Rendering Ourselves Obsolete
Words really escaped me when I first read this article on The Verge about how musical pieces composed by artificial intelligence software were being performed by real live human players in a jazz club in London. It wasn't the fact that software composed music. Music is, after all, mathematics by another name. It is not by itself a shocking idea in the abstract that AI can compose music that emulates the conventions of music theory that human students took years to learn.
What is disturbing to me, however, is how the article, and the persons interviewed therein, exude such a sense of accomplishment. Every day we are rendering ourselves obsolete and not one person seems to be outraged enough to stop it. It's baffling.
I won't reproduce the Soundcloud links to the software-composed music, but it if you visit The Verge story you'll find them easily. Take a listen. Read the article. Why are the scientists so giddy? They are contributing to the creation of a force that is going to take more work from people. This will make the economically viable professional music industry contract even more severely and more quickly.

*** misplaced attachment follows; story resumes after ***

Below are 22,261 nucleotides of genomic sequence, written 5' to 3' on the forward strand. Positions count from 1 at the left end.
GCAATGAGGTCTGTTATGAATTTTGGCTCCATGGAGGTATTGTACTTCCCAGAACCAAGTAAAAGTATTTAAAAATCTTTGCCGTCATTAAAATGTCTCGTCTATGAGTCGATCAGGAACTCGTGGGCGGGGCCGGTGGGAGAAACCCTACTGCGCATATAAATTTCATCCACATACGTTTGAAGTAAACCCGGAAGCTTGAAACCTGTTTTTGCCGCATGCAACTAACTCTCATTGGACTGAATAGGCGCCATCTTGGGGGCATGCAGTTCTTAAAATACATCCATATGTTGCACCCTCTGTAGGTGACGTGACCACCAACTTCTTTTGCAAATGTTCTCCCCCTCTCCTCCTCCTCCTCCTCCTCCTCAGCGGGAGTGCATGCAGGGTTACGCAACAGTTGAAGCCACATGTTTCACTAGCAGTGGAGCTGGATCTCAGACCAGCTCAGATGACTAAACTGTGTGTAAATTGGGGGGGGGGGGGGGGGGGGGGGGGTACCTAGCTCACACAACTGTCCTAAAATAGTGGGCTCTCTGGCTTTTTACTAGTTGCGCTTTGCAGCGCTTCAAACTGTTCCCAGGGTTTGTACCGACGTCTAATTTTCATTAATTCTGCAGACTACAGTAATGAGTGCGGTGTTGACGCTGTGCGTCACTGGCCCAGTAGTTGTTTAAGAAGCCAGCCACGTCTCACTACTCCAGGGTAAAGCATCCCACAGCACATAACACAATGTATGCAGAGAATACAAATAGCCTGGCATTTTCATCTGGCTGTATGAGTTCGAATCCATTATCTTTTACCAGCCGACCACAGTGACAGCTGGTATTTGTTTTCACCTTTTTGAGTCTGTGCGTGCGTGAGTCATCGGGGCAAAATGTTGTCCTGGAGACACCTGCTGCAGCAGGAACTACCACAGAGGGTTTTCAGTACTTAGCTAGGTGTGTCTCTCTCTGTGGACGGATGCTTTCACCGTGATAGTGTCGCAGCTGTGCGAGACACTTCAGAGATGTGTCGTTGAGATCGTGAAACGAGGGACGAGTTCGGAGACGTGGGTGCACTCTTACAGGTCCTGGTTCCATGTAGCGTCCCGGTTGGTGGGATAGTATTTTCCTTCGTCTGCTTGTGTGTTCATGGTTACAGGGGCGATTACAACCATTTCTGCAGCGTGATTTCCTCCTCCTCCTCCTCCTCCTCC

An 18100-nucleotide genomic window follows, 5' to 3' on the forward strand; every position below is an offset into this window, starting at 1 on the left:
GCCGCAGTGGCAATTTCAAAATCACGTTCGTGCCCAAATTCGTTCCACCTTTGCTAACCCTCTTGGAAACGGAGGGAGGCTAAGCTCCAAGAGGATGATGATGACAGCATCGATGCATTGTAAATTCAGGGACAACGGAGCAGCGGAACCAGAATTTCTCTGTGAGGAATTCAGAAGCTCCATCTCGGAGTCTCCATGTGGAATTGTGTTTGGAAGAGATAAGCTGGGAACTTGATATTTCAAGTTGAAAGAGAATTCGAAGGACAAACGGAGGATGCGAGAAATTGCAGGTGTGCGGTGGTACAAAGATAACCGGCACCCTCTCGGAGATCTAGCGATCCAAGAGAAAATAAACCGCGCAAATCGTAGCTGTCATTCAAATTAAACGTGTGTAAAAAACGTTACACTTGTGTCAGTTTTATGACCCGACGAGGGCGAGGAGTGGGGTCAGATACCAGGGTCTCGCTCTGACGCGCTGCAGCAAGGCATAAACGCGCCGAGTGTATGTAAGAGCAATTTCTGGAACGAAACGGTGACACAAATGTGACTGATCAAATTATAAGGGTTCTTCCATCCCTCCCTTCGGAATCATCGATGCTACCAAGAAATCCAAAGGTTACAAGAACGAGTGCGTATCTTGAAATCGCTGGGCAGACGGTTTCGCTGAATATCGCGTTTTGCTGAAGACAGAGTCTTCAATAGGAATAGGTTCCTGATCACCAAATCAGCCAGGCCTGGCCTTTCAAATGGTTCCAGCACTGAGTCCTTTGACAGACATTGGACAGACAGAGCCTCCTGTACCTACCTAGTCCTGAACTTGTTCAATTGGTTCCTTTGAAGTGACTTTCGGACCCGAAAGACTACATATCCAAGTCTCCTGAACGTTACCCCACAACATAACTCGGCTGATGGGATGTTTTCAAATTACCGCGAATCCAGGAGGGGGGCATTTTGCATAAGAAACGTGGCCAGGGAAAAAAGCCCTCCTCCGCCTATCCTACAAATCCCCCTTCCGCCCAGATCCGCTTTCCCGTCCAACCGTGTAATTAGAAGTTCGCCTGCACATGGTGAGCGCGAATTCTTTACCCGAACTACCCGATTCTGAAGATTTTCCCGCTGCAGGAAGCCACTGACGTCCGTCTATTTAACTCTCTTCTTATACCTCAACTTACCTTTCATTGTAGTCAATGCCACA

Can a union or organized labor stop this? No. I wonder if the tide is irreversible.
There are things in this world that should remain mysterious and magical. Not everything needs to be dissected. I think musical creation in particular is one of those magical things.